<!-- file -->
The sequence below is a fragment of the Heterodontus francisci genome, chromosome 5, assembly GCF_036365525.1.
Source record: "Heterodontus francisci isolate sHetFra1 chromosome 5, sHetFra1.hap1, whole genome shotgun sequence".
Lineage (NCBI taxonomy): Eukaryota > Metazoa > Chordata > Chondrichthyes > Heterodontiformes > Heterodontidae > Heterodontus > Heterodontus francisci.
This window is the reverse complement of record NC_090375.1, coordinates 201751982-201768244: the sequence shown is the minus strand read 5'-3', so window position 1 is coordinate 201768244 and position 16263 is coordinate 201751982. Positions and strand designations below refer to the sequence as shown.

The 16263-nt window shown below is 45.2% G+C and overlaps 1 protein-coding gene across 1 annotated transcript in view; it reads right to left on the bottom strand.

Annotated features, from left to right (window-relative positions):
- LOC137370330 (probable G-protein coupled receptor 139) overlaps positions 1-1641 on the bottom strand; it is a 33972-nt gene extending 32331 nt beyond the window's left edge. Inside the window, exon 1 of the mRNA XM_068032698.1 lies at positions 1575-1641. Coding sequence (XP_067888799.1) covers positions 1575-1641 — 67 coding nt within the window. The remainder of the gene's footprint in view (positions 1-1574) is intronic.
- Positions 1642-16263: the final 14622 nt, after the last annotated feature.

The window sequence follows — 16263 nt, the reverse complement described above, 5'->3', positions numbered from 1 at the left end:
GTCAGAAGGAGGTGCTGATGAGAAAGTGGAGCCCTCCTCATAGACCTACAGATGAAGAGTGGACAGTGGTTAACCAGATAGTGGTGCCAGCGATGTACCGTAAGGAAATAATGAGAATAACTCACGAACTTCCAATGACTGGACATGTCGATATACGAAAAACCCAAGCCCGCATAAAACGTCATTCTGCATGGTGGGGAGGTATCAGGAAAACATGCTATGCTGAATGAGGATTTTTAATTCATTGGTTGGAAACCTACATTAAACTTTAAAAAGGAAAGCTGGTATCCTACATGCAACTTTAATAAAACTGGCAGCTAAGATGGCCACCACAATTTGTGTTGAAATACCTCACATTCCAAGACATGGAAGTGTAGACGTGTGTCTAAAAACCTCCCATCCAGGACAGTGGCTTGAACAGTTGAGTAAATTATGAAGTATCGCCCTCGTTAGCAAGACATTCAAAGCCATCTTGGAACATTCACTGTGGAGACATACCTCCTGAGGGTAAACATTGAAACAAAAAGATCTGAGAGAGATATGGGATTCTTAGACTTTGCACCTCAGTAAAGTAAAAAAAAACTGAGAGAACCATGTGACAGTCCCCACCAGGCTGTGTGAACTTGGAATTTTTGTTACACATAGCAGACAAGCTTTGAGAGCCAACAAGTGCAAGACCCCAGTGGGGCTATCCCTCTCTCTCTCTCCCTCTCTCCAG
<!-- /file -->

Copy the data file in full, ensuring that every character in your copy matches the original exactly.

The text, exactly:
The sequence below is a fragment of the Heterodontus francisci genome, chromosome 5, assembly GCF_036365525.1.
Source record: "Heterodontus francisci isolate sHetFra1 chromosome 5, sHetFra1.hap1, whole genome shotgun sequence".
Lineage (NCBI taxonomy): Eukaryota > Metazoa > Chordata > Chondrichthyes > Heterodontiformes > Heterodontidae > Heterodontus > Heterodontus francisci.
This window is the reverse complement of record NC_090375.1, coordinates 201751982-201768244: the sequence shown is the minus strand read 5'-3', so window position 1 is coordinate 201768244 and position 16263 is coordinate 201751982. Positions and strand designations below refer to the sequence as shown.

The 16263-nt window shown below is 45.2% G+C and overlaps 1 protein-coding gene across 1 annotated transcript in view; it reads right to left on the bottom strand.

Annotated features, from left to right (window-relative positions):
- LOC137370330 (probable G-protein coupled receptor 139) overlaps positions 1-1641 on the bottom strand; it is a 33972-nt gene extending 32331 nt beyond the window's left edge. Inside the window, exon 1 of the mRNA XM_068032698.1 lies at positions 1575-1641. Coding sequence (XP_067888799.1) covers positions 1575-1641 — 67 coding nt within the window. The remainder of the gene's footprint in view (positions 1-1574) is intronic.
- Positions 1642-16263: the final 14622 nt, after the last annotated feature.

The window sequence follows — 16263 nt, the reverse complement described above, 5'->3', positions numbered from 1 at the left end:
GTCAGAAGGAGGTGCTGATGAGAAAGTGGAGCCCTCCTCATAGACCTACAGATGAAGAGTGGACAGTGGTTAACCAGATAGTGGTGCCAGCGATGTACCGTAAGGAAATAATGAGAATAACTCACGAACTTCCAATGACTGGACATGTCGATATACGAAAAACCCAAGCCCGCATAAAACGTCATTCTGCATGGTGGGGAGGTATCAGGAAAACATGCTATGCTGAATGAGGATTTTTAATTCATTGGTTGGAAACCTACATTAAACTTTAAAAAGGAAAGCTGGTATCCTACATGCAACTTTAATAAAACTGGCAGCTAAGATGGCCACCACAATTTGTGTTGAAATACCTCACATTCCAAGACATGGAAGTGTAGACGTGTGTCTAAAAACCTCCCATCCAGGACAGTGGCTTGAACAGTTGAGTAAATTATGAAGTATCGCCCTCGTTAGCAAGACATTCAAAGCCATCTTGGAACATTCACTGTGGAGACATACCTCCTGAGGGTAAACATTGAAACAAAAAGATCTGAGAGAGATATGGGATTCTTAGACTTTGCACCTCAGTAAAGTAAAAAAAAACTGAGAGAACCATGTGACAGTCCCCACCAGGCTGTGTGAACTTGGAATTTTTGTTACACATAGCAGACAAGCTTTGAGAGCCAACAAGTGCAAGACCCCAGTGGGGCTATCCCTCTCTCTCTCTCCCTCTCTCCAG